Flying over Key West in early 2020. Photo by me.

“Be less curious about people and more curious about ideas.” 

— Marie Curie 

When I was a kid, my dad traveled often for business. He’d come home with the usual souvenirs he probably grabbed at the airport (my dresser was full of “Visit New Hampshire” type shirts) and would tell us about the cool places he had visited in between appointments. 

If we were lucky, there’d be a trip to the Fotomat, and in a few days, we could look at some grainy pictures of wherever he’d been. But no matter where he went, when pressed for a favorite part of the trip, he’d always give the same answer: the flight. 

It was the one place no one could reach him. It gave him time to read, think, whatever. Sometimes he’d spend the entire flight looking out the window and daydreaming, with only his thoughts and imagination keeping him company.

We like being distracted. Since the earliest days of aviation, airlines have been happy to help us with that. Food, playing cards, In-Flight Entertainment; the list goes on. 

If you’re of a certain (ahem) age, you may remember the introduction of the Airphone on airplanes. They were bulky, cost a fortune, and were mainly used to tell people… you were calling them from an airplane. Movies were played on monitors that dropped down from the ceiling.

Today there are screens at every seat and 100’s of hours of content to pass the time. The advance in technology is nothing short of amazing, really. Airphones are long gone, but who needs that when you can iMessage everyone?

Put another way, you can spend an entire trip not ever thinking about the miracle of flight, or having to notice the view unfolding 30, 000 ft. below you. You can be as busy in the air as you are on the ground. Or not.

Yesterday I took my first post-pandemic flight. I had all kinds of plans to get things done; a pile of things to read, a decent-sized to-do list, phone stuffed with podcasts, etc. 

About 15 minutes in, I decided not to do any of it.

Instead, I read a little, looked out the window, and let my mind wander. 

It’s still the best IFE there is.

5 Things I’m Into This Week #8

It’s a new day in America, and we can all collectively exhale. Watching the inauguration this week, I felt real joy and hope. I was asked what I liked best about the speeches.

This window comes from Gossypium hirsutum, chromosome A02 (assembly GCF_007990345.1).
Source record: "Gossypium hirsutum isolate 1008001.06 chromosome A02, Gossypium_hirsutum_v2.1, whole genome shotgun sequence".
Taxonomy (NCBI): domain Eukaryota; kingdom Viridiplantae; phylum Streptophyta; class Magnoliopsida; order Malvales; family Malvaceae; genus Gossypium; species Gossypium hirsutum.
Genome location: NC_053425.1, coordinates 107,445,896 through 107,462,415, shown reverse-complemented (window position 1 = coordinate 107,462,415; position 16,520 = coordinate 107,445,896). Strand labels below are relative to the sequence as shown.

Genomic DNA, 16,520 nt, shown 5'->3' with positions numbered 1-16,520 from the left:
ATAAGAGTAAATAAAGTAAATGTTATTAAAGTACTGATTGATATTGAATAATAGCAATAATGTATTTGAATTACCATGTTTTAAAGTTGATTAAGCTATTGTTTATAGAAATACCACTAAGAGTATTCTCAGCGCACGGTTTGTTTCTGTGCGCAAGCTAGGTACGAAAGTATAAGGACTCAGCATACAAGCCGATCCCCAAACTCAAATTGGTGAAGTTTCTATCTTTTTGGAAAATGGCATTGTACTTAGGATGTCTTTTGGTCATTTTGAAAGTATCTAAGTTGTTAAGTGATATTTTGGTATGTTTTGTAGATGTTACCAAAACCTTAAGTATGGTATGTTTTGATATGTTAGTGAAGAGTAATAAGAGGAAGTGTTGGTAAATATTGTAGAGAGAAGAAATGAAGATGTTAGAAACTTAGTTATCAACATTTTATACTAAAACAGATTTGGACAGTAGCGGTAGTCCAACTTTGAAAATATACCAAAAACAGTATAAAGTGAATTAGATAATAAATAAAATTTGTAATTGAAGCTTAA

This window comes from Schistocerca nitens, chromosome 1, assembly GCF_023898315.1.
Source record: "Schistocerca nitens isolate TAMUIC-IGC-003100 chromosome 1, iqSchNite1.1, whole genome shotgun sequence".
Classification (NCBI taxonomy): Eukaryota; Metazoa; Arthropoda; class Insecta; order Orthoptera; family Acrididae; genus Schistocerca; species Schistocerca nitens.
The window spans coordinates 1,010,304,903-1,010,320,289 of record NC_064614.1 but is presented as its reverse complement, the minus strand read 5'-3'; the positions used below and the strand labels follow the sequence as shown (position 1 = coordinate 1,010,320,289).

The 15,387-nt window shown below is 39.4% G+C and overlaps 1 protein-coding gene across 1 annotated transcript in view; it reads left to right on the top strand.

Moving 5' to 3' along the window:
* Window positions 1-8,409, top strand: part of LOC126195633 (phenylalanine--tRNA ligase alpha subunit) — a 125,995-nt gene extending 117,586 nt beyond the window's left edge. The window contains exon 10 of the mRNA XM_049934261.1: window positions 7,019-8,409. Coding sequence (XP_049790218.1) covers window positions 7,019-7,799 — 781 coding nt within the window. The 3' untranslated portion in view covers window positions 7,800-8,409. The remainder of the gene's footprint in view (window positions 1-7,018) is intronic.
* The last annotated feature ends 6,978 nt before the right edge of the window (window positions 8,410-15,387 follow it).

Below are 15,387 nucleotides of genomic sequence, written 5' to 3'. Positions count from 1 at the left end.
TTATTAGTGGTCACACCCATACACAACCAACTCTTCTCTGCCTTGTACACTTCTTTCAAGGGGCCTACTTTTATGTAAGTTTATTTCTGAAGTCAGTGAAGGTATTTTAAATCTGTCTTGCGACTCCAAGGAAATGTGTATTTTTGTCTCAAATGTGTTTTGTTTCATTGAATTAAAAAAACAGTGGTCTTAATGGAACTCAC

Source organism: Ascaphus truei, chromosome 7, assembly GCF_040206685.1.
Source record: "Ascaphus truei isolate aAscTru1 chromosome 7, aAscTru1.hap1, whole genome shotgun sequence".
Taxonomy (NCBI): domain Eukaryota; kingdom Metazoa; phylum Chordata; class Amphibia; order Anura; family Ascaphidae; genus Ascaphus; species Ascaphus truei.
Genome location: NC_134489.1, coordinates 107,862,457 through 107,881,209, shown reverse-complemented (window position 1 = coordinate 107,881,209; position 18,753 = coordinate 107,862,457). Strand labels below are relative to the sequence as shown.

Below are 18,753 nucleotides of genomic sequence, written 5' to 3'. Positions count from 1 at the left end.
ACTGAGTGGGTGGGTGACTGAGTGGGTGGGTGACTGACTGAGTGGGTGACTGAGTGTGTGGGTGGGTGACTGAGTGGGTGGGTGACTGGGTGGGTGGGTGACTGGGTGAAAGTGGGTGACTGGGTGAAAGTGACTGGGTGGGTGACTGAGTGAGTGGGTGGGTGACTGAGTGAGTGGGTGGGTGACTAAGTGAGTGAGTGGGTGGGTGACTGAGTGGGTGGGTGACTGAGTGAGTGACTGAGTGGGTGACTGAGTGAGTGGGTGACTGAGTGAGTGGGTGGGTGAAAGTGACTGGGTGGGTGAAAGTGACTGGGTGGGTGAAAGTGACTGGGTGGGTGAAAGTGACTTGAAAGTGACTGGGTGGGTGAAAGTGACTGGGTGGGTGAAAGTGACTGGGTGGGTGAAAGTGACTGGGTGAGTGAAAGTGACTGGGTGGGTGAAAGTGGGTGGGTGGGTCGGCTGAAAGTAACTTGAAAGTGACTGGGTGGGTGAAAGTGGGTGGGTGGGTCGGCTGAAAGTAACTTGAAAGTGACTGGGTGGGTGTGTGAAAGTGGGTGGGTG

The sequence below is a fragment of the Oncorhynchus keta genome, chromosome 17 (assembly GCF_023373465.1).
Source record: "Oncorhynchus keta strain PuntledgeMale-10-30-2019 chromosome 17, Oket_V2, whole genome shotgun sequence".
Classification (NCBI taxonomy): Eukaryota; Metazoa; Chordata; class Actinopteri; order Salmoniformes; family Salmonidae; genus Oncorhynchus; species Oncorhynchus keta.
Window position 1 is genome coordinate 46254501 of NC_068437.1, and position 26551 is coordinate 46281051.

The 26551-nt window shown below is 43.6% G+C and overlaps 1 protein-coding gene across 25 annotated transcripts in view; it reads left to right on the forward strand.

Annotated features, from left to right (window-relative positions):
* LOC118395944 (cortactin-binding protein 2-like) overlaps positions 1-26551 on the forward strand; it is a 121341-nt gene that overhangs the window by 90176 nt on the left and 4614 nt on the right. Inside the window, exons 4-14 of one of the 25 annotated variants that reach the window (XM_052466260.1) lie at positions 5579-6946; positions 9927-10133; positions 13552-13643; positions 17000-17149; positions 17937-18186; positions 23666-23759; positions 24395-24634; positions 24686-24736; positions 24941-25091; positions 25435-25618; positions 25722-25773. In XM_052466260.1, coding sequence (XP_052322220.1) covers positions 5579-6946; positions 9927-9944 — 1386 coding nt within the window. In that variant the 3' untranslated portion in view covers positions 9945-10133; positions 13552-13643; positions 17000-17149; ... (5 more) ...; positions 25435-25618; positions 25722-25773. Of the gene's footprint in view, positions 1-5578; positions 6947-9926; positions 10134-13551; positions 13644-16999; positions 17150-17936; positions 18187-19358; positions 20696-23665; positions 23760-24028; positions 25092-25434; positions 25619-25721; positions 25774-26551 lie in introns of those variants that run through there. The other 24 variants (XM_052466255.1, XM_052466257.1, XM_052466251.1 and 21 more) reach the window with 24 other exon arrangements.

My response:

“I think what impressed me most about yesterday’s speeches was what they lacked.

There was no bile or name-calling.
There was no finger-pointing.
There were no attempts at rallying people by focusing on what they’re against.

Instead, we listened to calls for civility. For coalition. For concord. It was refreshing–and it wasn’t lost on me that yesterday was the first time in days that we saw the sun up here.

The ceremony itself seemed to recognize today’s(?) America. I don’t know if I can articulate that well. It was nice to see traditional things like nods to heroism (take a bow, Eugene Goodman), but also a blend of august and novel. “Stars and Stripes Forever” got played, and someone in the audience was wearing Jordans. A 22 yr. old stopped us in our tracks with her evocative words, and Bernie became a meme. I hope that all makes sense.

 I’ve always thought what makes this crazy experiment of ours great is the people. America isn’t a corporation. It’s not it’s geographic borders. It’s us. All 330M of us. The last 4 years saw the worst of us surface. The next 4 will bring out the best in us. 

On the morning after the 2016 election, my family was returning home from a vacation in Pensacola. When you fly space-available, you get an early start, so there we were driving in the pre-dawn silence. As we crossed the Three Mile bridge, I looked over and saw my wife had tears running down her cheeks. Yesterday, she posted a picture of our flag waving in the sun. Yesterday felt less like a ceremony and more like healing.

Scott Galloway keeps telling his audience that “Everything that’s wrong with America can be fixed by what’s right with America.” Yesterday felt like the clarion call to get rolling on that, and it’s what I liked best. I’m excited.”

And I hope you are too. We’ve got work to do. Let’s get rollin’!

On to the good stuff…

Everything falls apart. On some level, we all know this, yet failures still surprise us. This week my shoulder decided to stage it’s own revolution. A much more typical—and much less painful— example can be the stuff we own. We all know quality > quantity, and most of us are aware of planned obsolescence. Maybe the better way to go is to simply own less stuff. Fewer things, less stuff to maintain. Perfect.

We’ve all spent the last year far more isolated than we wanted. Learning to make sourdough and DuoLingo can only make up for sop much of that. Here’s a beautiful short film about someone that chooses to embrace solitude every year caretaking at a seaside hotel over the winter.

Some day soon, we’ll all be traveling again. In a previous issue, I shared the 1st part of a great historical recap of United Airlines’ storied history in Cleveland. Here’s Part 2, covering the 1970-80’s. It’s a wonderful read, even if you’re not as into aviation as I am.

In the modern era, there are no shortage of people looking to hack carriers’ frequent flier programs. The goal is to never pay for a flight. Some tactics are legal, and some are…kinda sketchy. This Rolling Stone profile of one of the masters makes for a fascinating trip.

I’m currently obsessed with this clip from an Italian marble quarry. Watching the precise signals required to harvest huge chunks of rock is strangely appealing. The marriage of man/machine/earth is breathtaking.

Onward up the mountain,


P.S. Not for nothing, if we ever vote on changing our national anthem, “Stars and Stripes Forever” gets my vote. It’s a hill I’m totally willing to die on.

P.P.S. I’d love to hear what you think about this week’s list. Rants, raves, or anything in between. Let me know in the comments, and share widely!